LINGUIST List 5.1092

Fri 07 Oct 1994

Disc: "Linguist"

Editor for this issue: <>


  1. , Re: 5.1087 Linguist
  2. , Re: 5.1087 Linguist
  3. "Paul Foulkes", "linguist classification"
  4. Logical Language Group, Re: 5.1086 "linguist" wounded
  5. Mary Ellen Ryder, Linguists and Linguistics

Message 1: Re: 5.1087 Linguist

Date: Thu, 06 Oct 1994 21:49:36 Re: 5.1087 Linguist
From: <>
Subject: Re: 5.1087 Linguist

I have a simple solution to the "linguist = interpreter" problem. I don't
call myself a linguist: I just say "I teach linguistics" if the occasion
requires. It has the additional advantage that it combines easily with
the other item I teach, German.

BTW, I actually am a translator as well, but that's on the side, so I don't
mention it.

*--Leo Connolly
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Message 2: Re: 5.1087 Linguist

Date: Fri, 07 Oct 94 01:18:39 EDRe: 5.1087 Linguist
From: <>
Subject: Re: 5.1087 Linguist

Re the flurry of postings on the use of the term "linguist", how dare the
general public use a term which we have appropriated for ourselves! After
all, it is we linguists, not they, who have decided that the term for a
person who describes the way people use language (not the way they *should*
use it) is a linguist. Ulp!

Sorry guys, if that's what most people think it means, that's what it means.

Andy Rogers
sometime linguist
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Message 3: "linguist classification"

Date: Fri, 7 Oct 1994 09:27:02 G"linguist classification"
From: "Paul Foulkes" <>
Subject: "linguist classification"

Just to add my twopennyworth to the discussion on the meaning of
'linguist' - I have found that when I have been introduced to people as 'a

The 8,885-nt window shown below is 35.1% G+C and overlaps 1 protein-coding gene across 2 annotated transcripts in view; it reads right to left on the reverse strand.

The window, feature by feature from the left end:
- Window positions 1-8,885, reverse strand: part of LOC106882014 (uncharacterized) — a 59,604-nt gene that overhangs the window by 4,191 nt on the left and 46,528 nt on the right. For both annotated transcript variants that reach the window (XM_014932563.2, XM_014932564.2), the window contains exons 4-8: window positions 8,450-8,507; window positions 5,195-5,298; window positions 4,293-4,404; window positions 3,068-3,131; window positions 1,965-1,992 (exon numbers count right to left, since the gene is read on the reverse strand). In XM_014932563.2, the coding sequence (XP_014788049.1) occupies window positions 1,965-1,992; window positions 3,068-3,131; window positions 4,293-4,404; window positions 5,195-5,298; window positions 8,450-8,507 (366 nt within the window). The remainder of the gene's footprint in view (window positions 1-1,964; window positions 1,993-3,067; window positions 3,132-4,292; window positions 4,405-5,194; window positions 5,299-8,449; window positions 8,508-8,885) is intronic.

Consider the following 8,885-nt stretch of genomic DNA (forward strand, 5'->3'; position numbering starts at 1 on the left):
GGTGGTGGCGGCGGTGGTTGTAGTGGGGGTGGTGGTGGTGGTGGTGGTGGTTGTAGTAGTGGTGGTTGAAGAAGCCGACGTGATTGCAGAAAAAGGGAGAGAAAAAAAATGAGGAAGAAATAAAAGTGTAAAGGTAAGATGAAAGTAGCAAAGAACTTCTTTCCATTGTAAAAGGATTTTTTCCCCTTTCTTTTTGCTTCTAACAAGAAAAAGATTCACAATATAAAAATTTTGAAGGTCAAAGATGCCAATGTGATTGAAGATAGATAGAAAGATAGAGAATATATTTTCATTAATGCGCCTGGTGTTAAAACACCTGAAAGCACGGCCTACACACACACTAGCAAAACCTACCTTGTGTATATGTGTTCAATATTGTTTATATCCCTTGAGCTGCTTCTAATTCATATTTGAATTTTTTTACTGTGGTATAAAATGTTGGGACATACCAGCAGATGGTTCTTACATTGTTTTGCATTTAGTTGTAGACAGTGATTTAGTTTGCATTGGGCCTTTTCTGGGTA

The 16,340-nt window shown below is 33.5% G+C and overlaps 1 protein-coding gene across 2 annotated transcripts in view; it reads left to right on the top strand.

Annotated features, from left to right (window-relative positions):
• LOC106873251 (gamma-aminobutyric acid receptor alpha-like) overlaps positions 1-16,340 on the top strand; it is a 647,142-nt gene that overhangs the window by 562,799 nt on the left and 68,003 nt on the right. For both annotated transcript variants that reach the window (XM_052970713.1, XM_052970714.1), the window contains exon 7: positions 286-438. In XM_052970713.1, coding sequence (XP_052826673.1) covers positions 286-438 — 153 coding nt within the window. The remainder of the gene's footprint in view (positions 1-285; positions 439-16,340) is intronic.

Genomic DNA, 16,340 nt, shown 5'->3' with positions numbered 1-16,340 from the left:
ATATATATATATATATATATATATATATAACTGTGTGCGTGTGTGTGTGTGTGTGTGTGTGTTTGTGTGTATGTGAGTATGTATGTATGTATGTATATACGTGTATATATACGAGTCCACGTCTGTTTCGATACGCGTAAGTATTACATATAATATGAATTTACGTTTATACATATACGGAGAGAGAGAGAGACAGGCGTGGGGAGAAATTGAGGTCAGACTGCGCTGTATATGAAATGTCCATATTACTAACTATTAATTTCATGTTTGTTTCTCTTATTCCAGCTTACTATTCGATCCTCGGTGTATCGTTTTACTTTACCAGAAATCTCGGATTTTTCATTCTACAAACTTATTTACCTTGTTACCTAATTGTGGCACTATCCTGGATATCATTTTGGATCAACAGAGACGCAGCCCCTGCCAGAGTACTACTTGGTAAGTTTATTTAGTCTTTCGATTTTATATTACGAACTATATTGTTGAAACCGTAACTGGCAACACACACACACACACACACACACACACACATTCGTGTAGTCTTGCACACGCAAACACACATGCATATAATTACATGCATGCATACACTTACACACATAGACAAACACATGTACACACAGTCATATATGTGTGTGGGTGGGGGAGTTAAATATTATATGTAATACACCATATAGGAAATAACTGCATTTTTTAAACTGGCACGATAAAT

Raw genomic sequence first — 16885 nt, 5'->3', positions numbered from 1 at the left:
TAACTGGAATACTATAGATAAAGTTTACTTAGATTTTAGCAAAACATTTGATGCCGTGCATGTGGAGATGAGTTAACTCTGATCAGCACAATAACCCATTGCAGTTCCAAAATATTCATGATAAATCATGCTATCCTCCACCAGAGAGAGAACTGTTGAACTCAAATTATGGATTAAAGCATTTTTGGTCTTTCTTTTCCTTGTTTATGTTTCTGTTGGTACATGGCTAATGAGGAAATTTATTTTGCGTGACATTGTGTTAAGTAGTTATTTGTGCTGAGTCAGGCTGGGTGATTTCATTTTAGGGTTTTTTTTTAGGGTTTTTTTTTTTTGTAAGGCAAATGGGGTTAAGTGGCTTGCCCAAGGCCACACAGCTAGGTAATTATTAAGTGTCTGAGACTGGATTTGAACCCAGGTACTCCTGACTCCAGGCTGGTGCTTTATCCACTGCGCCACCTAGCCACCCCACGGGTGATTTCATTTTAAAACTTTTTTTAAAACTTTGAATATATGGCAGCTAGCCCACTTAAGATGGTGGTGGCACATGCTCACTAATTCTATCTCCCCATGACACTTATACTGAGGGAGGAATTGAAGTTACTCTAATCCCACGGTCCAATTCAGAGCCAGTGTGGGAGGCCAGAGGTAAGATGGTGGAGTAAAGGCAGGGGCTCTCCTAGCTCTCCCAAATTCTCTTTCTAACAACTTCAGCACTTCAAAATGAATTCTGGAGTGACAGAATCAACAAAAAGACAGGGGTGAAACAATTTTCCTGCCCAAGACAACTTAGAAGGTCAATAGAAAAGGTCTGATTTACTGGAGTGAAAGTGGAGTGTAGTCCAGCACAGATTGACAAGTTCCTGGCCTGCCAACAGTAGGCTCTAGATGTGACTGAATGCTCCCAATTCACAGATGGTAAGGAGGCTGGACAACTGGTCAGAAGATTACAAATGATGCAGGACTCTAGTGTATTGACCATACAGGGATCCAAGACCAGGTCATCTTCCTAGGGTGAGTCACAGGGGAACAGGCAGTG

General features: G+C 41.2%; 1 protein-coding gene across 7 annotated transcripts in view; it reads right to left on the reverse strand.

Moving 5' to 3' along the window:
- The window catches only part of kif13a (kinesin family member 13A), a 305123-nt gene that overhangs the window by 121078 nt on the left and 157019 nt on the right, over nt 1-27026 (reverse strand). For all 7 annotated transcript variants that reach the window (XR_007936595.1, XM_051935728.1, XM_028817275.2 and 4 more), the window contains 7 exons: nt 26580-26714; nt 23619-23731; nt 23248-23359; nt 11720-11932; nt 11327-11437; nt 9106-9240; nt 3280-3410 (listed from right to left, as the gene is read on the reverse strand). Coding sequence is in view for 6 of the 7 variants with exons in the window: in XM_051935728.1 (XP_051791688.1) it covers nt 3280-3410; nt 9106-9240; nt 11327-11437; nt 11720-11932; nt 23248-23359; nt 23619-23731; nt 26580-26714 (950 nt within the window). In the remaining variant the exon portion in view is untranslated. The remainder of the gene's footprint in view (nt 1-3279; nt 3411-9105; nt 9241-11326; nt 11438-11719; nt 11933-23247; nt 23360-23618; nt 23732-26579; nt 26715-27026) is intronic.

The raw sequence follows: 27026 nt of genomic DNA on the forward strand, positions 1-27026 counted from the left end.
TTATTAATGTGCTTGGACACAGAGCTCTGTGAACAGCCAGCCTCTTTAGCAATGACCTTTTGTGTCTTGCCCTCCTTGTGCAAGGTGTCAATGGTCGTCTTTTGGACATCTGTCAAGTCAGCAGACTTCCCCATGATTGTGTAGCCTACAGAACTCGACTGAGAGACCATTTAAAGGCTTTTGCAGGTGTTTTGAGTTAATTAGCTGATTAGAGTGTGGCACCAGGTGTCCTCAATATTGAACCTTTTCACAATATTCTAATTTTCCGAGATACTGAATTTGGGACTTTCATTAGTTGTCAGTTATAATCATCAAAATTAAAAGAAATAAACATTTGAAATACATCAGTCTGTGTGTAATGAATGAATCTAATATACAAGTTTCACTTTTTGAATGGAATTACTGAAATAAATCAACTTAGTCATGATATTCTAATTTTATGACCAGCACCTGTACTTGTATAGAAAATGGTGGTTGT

linguist', and gone through the rigmarole of explaining that I don't
actually speak many languages, several have replied 'Ahh!', and to my
horror reclassified me as either 'a LINGUISTICIAN', or worse 'a
Paul Foulkes
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Message 4: Re: 5.1086 "linguist" wounded

Date: Fri, 7 Oct 1994 08:48:17 -Re: 5.1086 "linguist" wounded
From: Logical Language Group <>
Subject: Re: 5.1086 "linguist" wounded
>Most subscribers to Linguist List, whether Chomsky fans or not, probably
>consider 3 to be the primary definition in our era (i.e., L20), though I
>suspect that 1 is dominant in the minds of the uninitiated laity. But
>Gen. Shalikashvili apparently is using the "rare or obs[olete]"
>definition 4. Now I'm left wondering whether this is because: a) he is
>not a native speaker of English and therefore doesn't know the norms, b)
>this is an official US Navy job classification (possibly frozen for
>decades or centuries), or c) ???

My dictionary lists two definitions (paraphrased):
1) a specialist in linguistics
2) POLYGLOT, definition 1

which in turn is "speaking or writing several languages"

The military job classification "linguist", which as far as I know is
the common popular definition, corresponds to someone professional
employed to perform 2). "Interpreter", however is clearly defined as
someone who performs oral, generally real-time, translation, and is thus
too narrow a term. "Translator" might be a better term for the military
job, but the people I know who work in such positions are not
necessarily limited to straight translation. Indeed, the job category
is more defined by the possession of the SKILL in at least one other
language rather than by the work actually done. People in the job
category are credentialed and must pass regular proficiency test to keep
the credential.

Among the work performed by linguists in the military:

in-country espionage operations
communications monitoring espionage (most military linguists do this)
propaganda development
military/cultural attache in diplomatic circles
training military folk from other countries
interaction and coordination with military officials of our allies

In short, any task where fluent knowledge of a language other than
English is necessary and commonly used as a principal part of the job

I think that the general public uses the word in this way, though
possibly excluding people who in everyday work speak one of the Western
European languages taught in public schools or found commonly in native

The military operates large schools to intensively train 'linguists' in
dozens of less commonly taught languages that might be needed in
military action (these course are full-time ranging from 10 weeks to
over a year). Most learn only 1 or 2 languages, because the level of
proficency needed is quite high.